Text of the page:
Step Stretch Your Kids Patience Little by Little

The most important goal for changing this attitude is to stretch your kid's patience so he can wait for longer and longer periods of time.The first part of this is to help her calm down in the moment. Here are some tips:

• Freeze. In a very calm voice, say: "Freeze and don't move until you can get yourself in control."

• Hold your breath. Tell your kid not to breathe as long as possible and then take a few long, deep breathes together.

• Count. Join your child in slowly going from 1 to 100 (or less with a younger tyke).

• Sing. For a young child, ask him to pick his favorite tune such as "Frere Jacques" or "Twinkle Twinkle Little Star."

• Stretch. For older children, show them how to relax the tension in their neck or upper back by pretending they're a scarecrow or leaf falling slowly to the ground.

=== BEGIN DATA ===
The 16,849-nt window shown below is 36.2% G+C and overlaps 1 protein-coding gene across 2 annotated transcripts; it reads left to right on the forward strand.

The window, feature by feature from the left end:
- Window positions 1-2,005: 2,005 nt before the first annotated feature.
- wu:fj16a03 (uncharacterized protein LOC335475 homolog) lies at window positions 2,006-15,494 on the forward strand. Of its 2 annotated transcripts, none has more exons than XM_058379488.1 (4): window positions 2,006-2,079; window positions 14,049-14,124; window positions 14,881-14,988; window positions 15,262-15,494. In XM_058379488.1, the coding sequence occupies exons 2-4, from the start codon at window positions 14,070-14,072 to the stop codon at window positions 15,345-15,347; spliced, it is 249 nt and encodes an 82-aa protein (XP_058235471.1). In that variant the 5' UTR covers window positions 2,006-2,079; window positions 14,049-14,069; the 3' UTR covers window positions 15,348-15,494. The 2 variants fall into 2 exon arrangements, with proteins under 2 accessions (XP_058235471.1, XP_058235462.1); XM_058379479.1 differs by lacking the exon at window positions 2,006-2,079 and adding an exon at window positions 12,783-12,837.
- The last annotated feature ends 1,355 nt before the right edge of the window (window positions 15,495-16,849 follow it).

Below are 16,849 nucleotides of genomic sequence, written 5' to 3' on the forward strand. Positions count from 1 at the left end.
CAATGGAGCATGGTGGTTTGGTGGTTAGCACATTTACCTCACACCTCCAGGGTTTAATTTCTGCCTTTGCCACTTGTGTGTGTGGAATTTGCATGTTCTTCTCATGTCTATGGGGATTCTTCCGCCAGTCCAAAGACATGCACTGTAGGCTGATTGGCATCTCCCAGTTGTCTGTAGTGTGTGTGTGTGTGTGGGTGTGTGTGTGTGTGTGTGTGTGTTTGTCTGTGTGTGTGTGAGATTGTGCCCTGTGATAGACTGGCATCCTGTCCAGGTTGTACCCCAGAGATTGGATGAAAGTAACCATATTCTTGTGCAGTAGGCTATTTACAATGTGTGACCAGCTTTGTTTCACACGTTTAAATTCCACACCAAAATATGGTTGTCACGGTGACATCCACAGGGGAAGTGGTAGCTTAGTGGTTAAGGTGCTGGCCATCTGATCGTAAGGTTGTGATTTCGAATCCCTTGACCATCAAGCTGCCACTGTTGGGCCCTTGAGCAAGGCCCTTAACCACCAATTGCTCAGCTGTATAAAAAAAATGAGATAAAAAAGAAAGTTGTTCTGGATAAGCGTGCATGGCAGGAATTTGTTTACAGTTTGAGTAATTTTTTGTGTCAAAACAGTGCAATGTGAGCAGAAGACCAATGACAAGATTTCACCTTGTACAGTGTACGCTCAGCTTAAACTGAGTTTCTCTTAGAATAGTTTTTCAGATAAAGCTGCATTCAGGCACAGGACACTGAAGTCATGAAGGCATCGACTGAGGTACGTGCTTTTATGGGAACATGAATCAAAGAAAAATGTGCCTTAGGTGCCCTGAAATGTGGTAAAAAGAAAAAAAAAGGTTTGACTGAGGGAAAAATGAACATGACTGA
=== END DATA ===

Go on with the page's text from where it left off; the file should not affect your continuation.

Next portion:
Once your impatient kid has learned to temper his nervous energy and desires, help him stretch the amount of time he can wait little by little. Start by timing how long your kid can wait. If he can hold still for only one minute, don't make him stand there for ten. Take that shorter time as his normal patience level, and then gradually increase his waiting time as his patience improves. If he is also impatient in other areas, such as homework time or doing chores, do the same thing. For instance, time how long your kid can generally stay in his seat when he is doing his homework. If he can hold still for only five minutes, don't make him stay there for twenty.Take that time as his normal work session, and plan breaks at necessary intervals so he can finish his work in appropriate segments. Don't expect this to happen overnight; it won't. But your kid's patience will grow if you stick to this goal.

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